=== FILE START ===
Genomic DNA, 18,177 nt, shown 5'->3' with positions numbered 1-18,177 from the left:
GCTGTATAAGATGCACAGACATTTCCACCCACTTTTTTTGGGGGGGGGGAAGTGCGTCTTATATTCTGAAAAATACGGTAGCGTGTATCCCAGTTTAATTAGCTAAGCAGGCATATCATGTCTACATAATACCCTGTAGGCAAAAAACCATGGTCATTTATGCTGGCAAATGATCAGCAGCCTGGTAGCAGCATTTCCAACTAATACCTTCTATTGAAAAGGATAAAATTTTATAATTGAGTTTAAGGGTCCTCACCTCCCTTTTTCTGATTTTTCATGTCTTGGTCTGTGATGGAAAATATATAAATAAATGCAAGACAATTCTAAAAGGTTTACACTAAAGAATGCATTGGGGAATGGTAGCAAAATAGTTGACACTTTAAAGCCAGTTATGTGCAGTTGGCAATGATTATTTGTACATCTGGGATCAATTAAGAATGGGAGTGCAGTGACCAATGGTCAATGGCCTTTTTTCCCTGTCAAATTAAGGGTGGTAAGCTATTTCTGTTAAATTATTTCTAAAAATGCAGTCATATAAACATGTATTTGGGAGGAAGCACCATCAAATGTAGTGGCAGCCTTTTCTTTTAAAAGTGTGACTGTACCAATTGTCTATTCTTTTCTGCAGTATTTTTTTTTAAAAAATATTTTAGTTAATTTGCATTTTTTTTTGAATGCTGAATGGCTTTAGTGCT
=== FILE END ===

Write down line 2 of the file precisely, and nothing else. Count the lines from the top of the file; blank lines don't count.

GCTGTATAAGATGCACAGACATTTCCACCCACTTTTTTTGGGGGGGGGGAAGTGCGTCTTATATTCTGAAAAATACGGTAGCGTGTATCCCAGTTTAATTAGCTAAGCAGGCATATCATGTCTACATAATACCCTGTAGGCAAAAAACCATGGTCATTTATGCTGGCAAATGATCAGCAGCCTGGTAGCAGCATTTCCAACTAATACCTTCTATTGAAAAGGATAAAATTTTATAATTGAGTTTAAGGGTCCTCACCTCCCTTTTTCTGATTTTTCATGTCTTGGTCTGTGATGGAAAATATATAAATAAATGCAAGACAATTCTAAAAGGTTTACACTAAAGAATGCATTGGGGAATGGTAGCAAAATAGTTGACACTTTAAAGCCAGTTATGTGCAGTTGGCAATGATTATTTGTACATCTGGGATCAATTAAGAATGGGAGTGCAGTGACCAATGGTCAATGGCCTTTTTTCCCTGTCAAATTAAGGGTGGTAAGCTATTTCTGTTAAATTATTTCTAAAAATGCAGTCATATAAACATGTATTTGGGAGGAAGCACCATCAAATGTAGTGGCAGCCTTTTCTTTTAAAAGTGTGACTGTACCAATTGTCTATTCTTTTCTGCAGTATTTTTTTTTAAAAAATATTTTAGTTAATTTGCATTTTTTTTTGAATGCTGAATGGCTTTAGTGCT